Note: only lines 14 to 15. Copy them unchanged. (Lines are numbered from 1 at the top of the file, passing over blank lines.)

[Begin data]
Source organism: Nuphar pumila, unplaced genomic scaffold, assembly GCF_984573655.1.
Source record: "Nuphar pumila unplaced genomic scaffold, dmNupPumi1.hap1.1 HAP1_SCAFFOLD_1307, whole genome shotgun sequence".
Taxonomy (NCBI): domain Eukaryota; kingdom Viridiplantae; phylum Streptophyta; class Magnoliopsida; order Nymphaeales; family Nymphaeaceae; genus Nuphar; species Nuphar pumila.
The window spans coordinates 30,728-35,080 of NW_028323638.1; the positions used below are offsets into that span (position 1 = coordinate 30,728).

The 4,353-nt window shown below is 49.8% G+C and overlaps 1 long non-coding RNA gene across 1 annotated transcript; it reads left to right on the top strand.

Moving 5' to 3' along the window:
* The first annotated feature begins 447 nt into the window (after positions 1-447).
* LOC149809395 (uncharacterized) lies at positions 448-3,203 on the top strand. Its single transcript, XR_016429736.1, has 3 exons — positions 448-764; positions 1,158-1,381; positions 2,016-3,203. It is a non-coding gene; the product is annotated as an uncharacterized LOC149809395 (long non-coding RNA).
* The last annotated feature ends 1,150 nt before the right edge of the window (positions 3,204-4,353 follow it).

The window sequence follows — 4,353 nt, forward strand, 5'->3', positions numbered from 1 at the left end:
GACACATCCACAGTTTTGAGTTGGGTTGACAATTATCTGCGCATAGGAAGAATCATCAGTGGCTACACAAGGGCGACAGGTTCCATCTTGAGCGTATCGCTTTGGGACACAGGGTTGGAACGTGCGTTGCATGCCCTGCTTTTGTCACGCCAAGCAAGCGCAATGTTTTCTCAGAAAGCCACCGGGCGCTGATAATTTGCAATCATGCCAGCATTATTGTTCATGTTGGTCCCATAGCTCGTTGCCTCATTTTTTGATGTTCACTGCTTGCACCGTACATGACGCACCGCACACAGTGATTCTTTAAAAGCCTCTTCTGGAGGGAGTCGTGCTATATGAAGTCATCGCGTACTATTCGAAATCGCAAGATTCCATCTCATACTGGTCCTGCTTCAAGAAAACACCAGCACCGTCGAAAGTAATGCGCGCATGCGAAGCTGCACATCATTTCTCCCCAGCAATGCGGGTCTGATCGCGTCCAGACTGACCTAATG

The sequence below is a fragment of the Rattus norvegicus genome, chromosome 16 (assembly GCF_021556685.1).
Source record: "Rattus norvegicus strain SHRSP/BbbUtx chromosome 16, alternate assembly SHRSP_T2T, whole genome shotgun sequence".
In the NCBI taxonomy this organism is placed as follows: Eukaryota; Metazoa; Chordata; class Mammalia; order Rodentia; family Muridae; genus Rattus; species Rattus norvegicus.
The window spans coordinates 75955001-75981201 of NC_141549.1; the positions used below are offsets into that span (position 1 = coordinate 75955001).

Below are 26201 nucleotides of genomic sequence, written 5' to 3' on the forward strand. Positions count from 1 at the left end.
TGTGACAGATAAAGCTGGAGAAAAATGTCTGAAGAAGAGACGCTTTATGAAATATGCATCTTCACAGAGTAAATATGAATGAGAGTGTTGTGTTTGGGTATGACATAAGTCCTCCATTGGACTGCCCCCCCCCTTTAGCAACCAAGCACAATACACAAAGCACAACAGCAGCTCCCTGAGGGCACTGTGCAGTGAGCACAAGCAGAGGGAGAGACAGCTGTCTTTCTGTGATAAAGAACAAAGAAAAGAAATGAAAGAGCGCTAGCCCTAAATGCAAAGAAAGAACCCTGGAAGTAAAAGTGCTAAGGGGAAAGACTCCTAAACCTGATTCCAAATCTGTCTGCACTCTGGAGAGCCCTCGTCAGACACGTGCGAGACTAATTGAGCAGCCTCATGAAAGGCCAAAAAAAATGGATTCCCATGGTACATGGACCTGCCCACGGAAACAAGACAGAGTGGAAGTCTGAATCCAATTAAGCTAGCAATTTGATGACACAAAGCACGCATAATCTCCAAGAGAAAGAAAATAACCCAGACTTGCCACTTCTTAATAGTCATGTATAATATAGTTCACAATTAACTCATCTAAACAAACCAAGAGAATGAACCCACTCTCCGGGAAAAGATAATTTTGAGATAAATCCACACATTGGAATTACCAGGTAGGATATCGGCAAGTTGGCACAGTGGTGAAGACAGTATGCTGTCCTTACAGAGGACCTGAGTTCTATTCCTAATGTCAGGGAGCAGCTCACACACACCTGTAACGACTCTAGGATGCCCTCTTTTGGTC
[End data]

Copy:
In the NCBI taxonomy this organism is placed as follows: Eukaryota; Metazoa; Chordata; class Mammalia; order Rodentia; family Muridae; genus Rattus; species Rattus norvegicus.
The window spans coordinates 75955001-75981201 of NC_141549.1; the positions used below are offsets into that span (position 1 = coordinate 75955001).